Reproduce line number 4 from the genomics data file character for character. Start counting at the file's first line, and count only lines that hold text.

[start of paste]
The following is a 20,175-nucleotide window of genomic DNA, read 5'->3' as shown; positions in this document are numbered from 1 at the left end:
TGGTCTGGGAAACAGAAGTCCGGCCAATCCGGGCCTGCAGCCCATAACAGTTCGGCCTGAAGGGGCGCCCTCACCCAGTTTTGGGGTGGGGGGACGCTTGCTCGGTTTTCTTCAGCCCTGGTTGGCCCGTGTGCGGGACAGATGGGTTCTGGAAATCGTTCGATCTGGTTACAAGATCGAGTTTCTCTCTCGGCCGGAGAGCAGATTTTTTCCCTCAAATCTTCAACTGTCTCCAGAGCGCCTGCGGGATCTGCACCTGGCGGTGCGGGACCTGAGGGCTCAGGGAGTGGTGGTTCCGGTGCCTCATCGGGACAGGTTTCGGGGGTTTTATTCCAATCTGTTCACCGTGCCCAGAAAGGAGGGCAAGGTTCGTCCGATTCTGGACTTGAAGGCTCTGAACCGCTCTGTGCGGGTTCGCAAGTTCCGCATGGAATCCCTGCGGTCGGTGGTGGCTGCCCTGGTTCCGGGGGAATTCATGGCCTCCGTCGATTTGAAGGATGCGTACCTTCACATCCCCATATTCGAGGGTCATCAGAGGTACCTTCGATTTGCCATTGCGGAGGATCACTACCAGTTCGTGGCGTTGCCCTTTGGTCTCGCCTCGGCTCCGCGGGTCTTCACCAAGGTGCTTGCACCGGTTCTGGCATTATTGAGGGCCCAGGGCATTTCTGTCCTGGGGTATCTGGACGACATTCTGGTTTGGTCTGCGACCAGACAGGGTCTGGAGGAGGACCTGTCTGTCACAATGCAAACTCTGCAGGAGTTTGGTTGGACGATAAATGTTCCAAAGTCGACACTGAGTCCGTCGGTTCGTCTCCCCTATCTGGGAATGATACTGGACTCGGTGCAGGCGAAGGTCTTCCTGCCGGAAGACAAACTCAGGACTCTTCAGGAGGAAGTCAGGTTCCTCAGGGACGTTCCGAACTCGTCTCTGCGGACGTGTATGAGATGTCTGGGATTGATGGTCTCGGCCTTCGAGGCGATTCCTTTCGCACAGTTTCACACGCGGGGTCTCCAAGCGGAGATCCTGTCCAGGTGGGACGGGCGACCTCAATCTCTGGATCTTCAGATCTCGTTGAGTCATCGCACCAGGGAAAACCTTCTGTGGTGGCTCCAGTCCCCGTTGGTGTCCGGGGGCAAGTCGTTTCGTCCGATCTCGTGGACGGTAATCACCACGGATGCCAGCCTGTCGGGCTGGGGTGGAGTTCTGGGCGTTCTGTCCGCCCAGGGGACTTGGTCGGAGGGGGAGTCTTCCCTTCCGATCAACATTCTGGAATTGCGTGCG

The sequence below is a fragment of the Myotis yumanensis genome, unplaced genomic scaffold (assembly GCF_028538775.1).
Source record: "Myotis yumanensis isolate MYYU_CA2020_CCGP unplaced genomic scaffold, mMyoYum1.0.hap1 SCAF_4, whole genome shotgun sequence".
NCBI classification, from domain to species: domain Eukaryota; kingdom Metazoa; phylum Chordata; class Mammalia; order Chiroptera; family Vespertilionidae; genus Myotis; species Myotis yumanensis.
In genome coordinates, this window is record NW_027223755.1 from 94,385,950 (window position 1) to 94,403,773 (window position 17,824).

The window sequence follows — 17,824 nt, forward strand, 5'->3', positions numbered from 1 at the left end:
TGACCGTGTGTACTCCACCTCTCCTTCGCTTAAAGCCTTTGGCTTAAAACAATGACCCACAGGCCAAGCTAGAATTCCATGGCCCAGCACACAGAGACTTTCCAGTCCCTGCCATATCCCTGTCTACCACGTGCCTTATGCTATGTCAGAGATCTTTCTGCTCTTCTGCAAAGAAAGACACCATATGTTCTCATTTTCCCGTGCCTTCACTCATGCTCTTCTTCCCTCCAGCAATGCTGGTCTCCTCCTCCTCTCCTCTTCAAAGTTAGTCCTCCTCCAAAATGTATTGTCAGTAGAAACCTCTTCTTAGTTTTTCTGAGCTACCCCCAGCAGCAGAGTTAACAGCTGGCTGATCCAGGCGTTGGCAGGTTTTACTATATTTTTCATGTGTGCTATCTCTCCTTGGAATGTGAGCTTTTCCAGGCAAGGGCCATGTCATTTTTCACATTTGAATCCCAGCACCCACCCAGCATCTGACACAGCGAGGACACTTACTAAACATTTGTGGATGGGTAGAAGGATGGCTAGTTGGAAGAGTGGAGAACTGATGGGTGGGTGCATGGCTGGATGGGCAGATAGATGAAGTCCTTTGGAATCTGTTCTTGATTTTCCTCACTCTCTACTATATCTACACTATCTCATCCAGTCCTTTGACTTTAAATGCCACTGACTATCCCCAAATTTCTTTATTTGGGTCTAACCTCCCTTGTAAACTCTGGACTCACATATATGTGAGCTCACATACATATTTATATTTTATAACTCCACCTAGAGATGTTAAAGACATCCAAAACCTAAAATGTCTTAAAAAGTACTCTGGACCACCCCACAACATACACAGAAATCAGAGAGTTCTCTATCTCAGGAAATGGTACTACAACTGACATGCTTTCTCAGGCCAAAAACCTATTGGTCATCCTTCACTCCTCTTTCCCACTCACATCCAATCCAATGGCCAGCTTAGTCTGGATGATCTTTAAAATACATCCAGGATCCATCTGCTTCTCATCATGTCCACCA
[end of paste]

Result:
Source record: "Myotis yumanensis isolate MYYU_CA2020_CCGP unplaced genomic scaffold, mMyoYum1.0.hap1 SCAF_4, whole genome shotgun sequence".